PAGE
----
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Alyssa

I listen to books when I'm at work or doing chores. I prefer history and fantasy. My favorite audio book is Going Postal by Terry Pratchett.

Member Since 2009

181
HELPFUL VOTES
  • 38 reviews
  • 240 ratings
  • 279 titles in library
  • 2 purchased in 2014
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  • The Wandering Fire: The Fionavar Tapestry, Book 2

    • UNABRIDGED (10 hrs and 51 mins)
    • By Guy Gavriel Kay
    • Narrated By Simon Vance
    Overall
    (221)
    Performance
    (137)
    Story
    (137)

    A mage's power has brought five university students from our world into a realm where an ancient evil has freed itself from captivity to wreak revenge on its enemies.

    Katherine says: "heavy"
    "Tolkien Lite"
    Overall

    I read the first book of this series feeling somewhat skeptical. I have after all read The Lord of the Rings numerous times and felt no particular need to reread it with all the names changed and the language dumbed-down. I nonetheless purchased this book and listened for an hour or so as the writing became progressively more twisted and nonsensical until the point where Kim summoned King Arthur and I decided to pack it in. This isn't just reheated leftovers this is the stuff of dubious origin from the way back of the fridge.

    Did Guy Gavriel Kay use his own imagination once in the entire creation of this series? Was he running out of Tolkien to steal from and so needed to use even more tired old myths like the Wild Hunt and King Arthur? If I hadn't read Ysabel first I would say that he had no talent at all and should have quit the writing business. However I now know that these are early works of someone who hadn't yet found their voice. By all rights these books ought to be in some bottom drawer somewhere unread by anyone other than his grandchildren who want to embarrass him.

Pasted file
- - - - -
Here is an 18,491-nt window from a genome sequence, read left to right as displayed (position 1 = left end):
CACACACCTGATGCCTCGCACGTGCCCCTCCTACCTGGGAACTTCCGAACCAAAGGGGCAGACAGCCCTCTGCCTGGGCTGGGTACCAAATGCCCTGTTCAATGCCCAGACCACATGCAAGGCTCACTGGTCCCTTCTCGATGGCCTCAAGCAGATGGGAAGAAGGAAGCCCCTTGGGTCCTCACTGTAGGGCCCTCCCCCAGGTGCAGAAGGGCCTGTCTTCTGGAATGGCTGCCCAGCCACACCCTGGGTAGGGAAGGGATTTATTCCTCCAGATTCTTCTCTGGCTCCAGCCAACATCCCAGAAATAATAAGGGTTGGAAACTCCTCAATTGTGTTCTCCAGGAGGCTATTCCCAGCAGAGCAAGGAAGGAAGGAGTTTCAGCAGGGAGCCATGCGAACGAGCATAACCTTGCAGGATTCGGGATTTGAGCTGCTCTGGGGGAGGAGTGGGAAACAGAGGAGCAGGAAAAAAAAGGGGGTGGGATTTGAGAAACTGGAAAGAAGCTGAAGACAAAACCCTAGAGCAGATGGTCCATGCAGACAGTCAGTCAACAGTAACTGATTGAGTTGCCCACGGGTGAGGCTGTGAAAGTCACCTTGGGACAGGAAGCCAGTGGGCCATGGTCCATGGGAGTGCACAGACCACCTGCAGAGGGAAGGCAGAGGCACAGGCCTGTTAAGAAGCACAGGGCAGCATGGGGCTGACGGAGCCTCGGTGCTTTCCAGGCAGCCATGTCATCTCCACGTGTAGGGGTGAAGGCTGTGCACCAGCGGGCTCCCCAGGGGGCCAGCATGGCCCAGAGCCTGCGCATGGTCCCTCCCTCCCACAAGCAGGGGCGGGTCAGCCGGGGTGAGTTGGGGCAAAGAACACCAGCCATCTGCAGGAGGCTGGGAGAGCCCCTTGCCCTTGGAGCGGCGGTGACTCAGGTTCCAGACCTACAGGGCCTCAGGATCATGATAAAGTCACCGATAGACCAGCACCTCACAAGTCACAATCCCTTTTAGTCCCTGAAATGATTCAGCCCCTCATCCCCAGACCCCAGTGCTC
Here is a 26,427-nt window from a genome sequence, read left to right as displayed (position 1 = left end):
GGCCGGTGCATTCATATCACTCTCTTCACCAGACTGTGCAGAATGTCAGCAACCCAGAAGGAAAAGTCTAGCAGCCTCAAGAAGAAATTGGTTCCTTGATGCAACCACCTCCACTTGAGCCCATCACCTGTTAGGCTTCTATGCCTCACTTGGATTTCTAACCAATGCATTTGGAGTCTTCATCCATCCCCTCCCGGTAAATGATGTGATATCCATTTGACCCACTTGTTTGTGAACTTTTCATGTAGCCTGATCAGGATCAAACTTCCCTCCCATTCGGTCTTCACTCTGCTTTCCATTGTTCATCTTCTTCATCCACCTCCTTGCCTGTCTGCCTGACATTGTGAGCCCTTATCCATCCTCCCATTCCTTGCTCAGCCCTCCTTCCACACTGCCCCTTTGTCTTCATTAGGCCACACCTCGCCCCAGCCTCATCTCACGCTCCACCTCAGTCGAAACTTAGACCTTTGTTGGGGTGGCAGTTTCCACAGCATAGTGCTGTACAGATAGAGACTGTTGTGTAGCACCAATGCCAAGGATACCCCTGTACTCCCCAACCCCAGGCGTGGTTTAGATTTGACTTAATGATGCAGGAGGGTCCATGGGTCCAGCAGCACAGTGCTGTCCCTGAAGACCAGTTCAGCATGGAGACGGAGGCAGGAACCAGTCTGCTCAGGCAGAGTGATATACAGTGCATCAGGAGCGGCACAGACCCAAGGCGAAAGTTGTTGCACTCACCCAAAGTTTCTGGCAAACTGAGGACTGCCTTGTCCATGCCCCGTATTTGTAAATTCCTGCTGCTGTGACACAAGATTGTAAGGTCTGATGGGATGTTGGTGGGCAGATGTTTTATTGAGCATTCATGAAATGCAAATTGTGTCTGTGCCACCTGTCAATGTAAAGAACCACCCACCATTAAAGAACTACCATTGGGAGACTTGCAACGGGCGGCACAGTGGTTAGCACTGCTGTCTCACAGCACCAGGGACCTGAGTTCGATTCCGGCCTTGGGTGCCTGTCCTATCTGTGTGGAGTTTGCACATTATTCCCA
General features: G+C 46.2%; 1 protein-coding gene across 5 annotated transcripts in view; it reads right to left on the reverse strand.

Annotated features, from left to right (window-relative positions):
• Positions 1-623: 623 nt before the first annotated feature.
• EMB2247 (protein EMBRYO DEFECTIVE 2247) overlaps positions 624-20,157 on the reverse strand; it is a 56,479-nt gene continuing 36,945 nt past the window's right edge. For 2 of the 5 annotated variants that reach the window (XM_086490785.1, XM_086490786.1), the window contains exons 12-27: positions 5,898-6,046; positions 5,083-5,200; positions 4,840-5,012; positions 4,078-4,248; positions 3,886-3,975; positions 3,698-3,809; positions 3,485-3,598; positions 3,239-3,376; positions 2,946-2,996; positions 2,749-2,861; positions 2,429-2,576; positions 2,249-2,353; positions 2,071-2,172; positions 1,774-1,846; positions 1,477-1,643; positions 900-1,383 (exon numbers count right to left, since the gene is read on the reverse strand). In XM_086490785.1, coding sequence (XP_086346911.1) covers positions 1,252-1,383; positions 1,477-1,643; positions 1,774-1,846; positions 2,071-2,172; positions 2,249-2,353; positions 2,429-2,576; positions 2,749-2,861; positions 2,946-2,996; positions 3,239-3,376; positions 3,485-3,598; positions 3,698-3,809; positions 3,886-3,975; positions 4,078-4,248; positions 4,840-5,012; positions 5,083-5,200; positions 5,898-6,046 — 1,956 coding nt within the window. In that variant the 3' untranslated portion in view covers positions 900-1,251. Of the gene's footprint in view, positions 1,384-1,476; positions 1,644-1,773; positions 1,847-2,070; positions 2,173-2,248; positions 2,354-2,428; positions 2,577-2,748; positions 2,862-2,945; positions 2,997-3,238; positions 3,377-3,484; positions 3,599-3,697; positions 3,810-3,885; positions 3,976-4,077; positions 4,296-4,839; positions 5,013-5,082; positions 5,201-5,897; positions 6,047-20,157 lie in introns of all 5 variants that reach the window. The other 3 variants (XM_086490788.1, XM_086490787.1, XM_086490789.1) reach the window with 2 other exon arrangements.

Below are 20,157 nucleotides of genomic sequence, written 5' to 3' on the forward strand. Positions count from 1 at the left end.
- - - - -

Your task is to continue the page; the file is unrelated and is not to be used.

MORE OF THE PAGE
If you're here after having read some of Kay's more competent works and you're thinking of trying this series don't. Especially if you're here after reading Ysabel. You have just put up with an entire book's worth of Kate Reading butchering the male voice. Well I can tell you Simon Vance's rendition of the female voice is twice as unbearable. Spare yourself the expense and suffering.

    0 of 0 people found this review helpful
  • Gifts: Annals of the Western Shore, Book 1

    • UNABRIDGED (6 hrs and 7 mins)
    • By Ursula K. Le Guin
    • Narrated By Jim Colby
    • Whispersync for Voice-ready
    Overall
    (114)
    Performance
    (38)
    Story
    (39)

    In the Uplands, people have magical and fearsome gifts. Orrec, a boy growing into his powers, can destroy any living thing with simply a glance. But he refuses to use his ability, and wears a blindfold to protect others from his devastating gaze.

    tasha-kitty says: "LeGuin is guaranteed to please!"
    "Short"
    Overall
    Performance
    Story

    The world described in this book is fascinating, almost even more so than Le Guin's famous Wizard of Earthsea books, which makes it a real shame that we get to spend so little time in it. To be blunt, this program is way overpriced for only five hours. The story in "Gifts" is more like the pilot episode of a TV series than a self contained book. The conflict and moral issues at stake are truly interesting but are resolved in the last 14 minutes of the book with a too convenient death, it is incredibly disappointing, in fact I would go so far as to call it a cop-out.